The U.S. economy expanded at a slower-than-projected pace in the fourth quarter on drags from trade and inventories, offsetting strength in consumer spending and business investment that signals solid momentum entering 2018.
Gross domestic product rose at a 2.6% annualized rate after 3.2% in the prior period, Commerce Department data showed on Jan. 26.
Consumer spending, the biggest part of the economy, rose 3.8%, the best in more than a year.
Business equipment investment grew at the fastest pace in three years.
While the report dashed expectations for the longest streak of 3%-or-better growth since 2005, a key measure of underlying demand delivered the strongest performance since 2014 and inflation picked up, which will help keep the Federal Reserve on track to raise interest rates in coming months.
President Donald Trump’s move to cut taxes may give the economy an additional boost in 2018, though reaching his goal of sustained 3% GDP growth will prove challenging, in part because household purchases are projected to cool.
Weak productivity and slow labor-force expansion will also pose hurdles in the longer term, and higher borrowing costs could crimp gains as well.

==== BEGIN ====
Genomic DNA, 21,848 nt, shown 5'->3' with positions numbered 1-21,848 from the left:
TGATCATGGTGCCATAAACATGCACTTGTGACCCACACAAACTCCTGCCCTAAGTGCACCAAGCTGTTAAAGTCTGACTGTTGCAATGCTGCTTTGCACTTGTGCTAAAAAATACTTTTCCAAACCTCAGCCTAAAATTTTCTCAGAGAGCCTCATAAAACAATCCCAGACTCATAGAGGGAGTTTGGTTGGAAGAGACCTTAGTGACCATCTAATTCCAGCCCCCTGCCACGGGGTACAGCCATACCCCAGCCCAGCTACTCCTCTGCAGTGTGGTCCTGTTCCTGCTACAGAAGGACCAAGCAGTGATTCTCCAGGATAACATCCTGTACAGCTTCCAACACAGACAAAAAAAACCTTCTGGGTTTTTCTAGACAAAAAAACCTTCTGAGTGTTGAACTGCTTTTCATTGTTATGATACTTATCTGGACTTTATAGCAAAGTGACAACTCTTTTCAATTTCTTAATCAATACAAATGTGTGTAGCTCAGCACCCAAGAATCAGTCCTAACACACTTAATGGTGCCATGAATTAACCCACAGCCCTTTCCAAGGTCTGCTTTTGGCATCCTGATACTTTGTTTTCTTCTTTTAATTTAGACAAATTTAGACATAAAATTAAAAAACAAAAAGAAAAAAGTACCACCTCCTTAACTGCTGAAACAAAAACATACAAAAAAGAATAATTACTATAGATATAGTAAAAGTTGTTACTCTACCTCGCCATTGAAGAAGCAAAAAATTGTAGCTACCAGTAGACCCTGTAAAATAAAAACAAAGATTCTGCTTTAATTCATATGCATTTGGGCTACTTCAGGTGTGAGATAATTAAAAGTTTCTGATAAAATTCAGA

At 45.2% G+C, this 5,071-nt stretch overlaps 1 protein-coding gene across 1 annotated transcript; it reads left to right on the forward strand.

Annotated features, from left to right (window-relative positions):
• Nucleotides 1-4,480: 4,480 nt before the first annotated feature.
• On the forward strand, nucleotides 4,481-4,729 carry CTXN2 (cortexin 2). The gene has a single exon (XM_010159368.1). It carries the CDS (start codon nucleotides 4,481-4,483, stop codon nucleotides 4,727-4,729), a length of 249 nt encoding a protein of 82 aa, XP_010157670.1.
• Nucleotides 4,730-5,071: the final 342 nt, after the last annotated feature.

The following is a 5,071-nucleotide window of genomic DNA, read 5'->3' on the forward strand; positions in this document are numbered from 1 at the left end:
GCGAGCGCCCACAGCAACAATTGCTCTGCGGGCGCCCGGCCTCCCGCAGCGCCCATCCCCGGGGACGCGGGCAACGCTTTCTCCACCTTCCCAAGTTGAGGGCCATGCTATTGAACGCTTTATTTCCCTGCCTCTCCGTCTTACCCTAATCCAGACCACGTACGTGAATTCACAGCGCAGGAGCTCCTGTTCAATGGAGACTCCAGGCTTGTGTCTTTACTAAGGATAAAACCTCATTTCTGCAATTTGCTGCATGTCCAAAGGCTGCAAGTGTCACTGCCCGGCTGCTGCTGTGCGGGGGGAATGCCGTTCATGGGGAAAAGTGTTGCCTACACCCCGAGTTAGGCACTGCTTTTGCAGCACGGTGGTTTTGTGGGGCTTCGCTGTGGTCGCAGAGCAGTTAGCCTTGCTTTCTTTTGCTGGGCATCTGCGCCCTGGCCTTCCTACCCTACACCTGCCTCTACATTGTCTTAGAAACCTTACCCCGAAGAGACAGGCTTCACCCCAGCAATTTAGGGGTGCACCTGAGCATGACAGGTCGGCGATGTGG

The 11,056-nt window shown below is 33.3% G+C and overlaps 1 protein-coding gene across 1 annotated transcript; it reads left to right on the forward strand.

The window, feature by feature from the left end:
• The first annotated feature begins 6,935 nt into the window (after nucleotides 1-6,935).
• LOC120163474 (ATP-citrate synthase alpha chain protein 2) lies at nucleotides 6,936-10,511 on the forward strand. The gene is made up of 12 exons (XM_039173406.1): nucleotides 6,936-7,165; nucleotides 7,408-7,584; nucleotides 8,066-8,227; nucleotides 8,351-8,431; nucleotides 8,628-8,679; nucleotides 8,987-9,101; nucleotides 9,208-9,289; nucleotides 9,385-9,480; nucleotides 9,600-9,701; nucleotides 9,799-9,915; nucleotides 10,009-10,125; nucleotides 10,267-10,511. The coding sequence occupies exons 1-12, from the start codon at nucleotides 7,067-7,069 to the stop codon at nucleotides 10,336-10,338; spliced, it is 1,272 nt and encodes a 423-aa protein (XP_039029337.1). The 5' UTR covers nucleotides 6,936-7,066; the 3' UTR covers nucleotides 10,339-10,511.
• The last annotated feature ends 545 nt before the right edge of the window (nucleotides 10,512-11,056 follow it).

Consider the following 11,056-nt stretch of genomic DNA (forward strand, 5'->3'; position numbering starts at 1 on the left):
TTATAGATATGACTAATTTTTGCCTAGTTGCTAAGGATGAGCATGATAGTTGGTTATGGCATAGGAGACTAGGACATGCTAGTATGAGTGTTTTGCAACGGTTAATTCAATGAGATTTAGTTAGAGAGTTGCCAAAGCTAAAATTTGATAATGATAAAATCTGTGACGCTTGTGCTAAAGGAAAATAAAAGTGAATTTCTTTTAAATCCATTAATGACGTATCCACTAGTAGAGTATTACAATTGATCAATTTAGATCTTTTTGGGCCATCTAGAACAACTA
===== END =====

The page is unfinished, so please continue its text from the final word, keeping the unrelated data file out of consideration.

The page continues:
“The economy continues to hum along,” said Ryan Sweet, an economist at Moody’s Analytics Inc., who accurately projected the 2.6 percent figure.
“This is far from doom and gloom. Businesses are investing aggressively and consumers continue to spend at a very strong pace. We got a bit spoiled by 3%-plus growth in the last couple of quarters, but that streak was eventually going to come to an end.”
Fourth-quarter GDP was dragged down mainly because the trade deficit widened, as imports rose at double the pace of exports. Net exports subtracted 1.13 percentage points from GDP growth, the most in a year. A change in inventories subtracted 0.67 percentage point, the most since early 2017. A separate report on Jan. 26 showed that the nation’s merchandise-trade gap widened in December to the biggest since 2008.
For a better sense of underlying domestic demand, economists look at final sales to domestic purchasers, which strip out inventories and trade, the two most volatile components of GDP. Such sales grew 4.3% last quarter, the most since 2014, after a 1.9% increase.
For the full year, GDP, the value of all goods and services produced, grew 2.5% in the fourth quarter from a year earlier, the Commerce Department report also showed. On that basis, it was the strongest annual performance since 2014’s 2.7%. The expansion is now in its ninth year and is poised to become the country’s second-longest on record later in 2018.
By Shobhana Chandra